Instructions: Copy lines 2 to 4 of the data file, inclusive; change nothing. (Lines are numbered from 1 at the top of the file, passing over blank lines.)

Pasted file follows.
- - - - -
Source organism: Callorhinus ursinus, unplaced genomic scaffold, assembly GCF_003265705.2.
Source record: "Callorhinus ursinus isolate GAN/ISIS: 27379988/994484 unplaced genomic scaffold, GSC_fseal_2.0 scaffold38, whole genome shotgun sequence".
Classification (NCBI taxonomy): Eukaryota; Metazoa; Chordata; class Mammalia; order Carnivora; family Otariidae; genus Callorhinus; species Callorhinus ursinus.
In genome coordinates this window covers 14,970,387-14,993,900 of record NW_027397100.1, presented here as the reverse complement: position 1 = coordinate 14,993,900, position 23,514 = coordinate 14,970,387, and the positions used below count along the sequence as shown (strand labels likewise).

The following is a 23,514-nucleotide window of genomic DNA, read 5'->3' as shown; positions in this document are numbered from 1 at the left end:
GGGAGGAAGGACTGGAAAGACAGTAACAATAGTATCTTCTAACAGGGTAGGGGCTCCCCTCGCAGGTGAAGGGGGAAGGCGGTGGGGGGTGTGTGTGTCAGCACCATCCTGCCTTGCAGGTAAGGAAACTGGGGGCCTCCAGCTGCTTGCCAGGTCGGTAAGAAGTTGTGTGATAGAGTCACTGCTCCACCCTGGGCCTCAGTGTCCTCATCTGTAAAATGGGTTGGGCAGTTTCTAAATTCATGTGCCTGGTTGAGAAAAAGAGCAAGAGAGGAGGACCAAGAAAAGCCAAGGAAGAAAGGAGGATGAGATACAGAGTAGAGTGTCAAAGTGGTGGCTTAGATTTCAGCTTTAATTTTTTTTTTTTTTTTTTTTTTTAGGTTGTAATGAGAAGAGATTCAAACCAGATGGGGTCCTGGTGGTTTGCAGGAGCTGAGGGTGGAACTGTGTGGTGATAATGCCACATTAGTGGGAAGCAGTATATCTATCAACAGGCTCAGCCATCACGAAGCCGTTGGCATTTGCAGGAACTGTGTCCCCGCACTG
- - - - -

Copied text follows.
Source record: "Callorhinus ursinus isolate GAN/ISIS: 27379988/994484 unplaced genomic scaffold, GSC_fseal_2.0 scaffold38, whole genome shotgun sequence".
Classification (NCBI taxonomy): Eukaryota; Metazoa; Chordata; class Mammalia; order Carnivora; family Otariidae; genus Callorhinus; species Callorhinus ursinus.
In genome coordinates this window covers 14,970,387-14,993,900 of record NW_027397100.1, presented here as the reverse complement: position 1 = coordinate 14,993,900, position 23,514 = coordinate 14,970,387, and the positions used below count along the sequence as shown (strand labels likewise).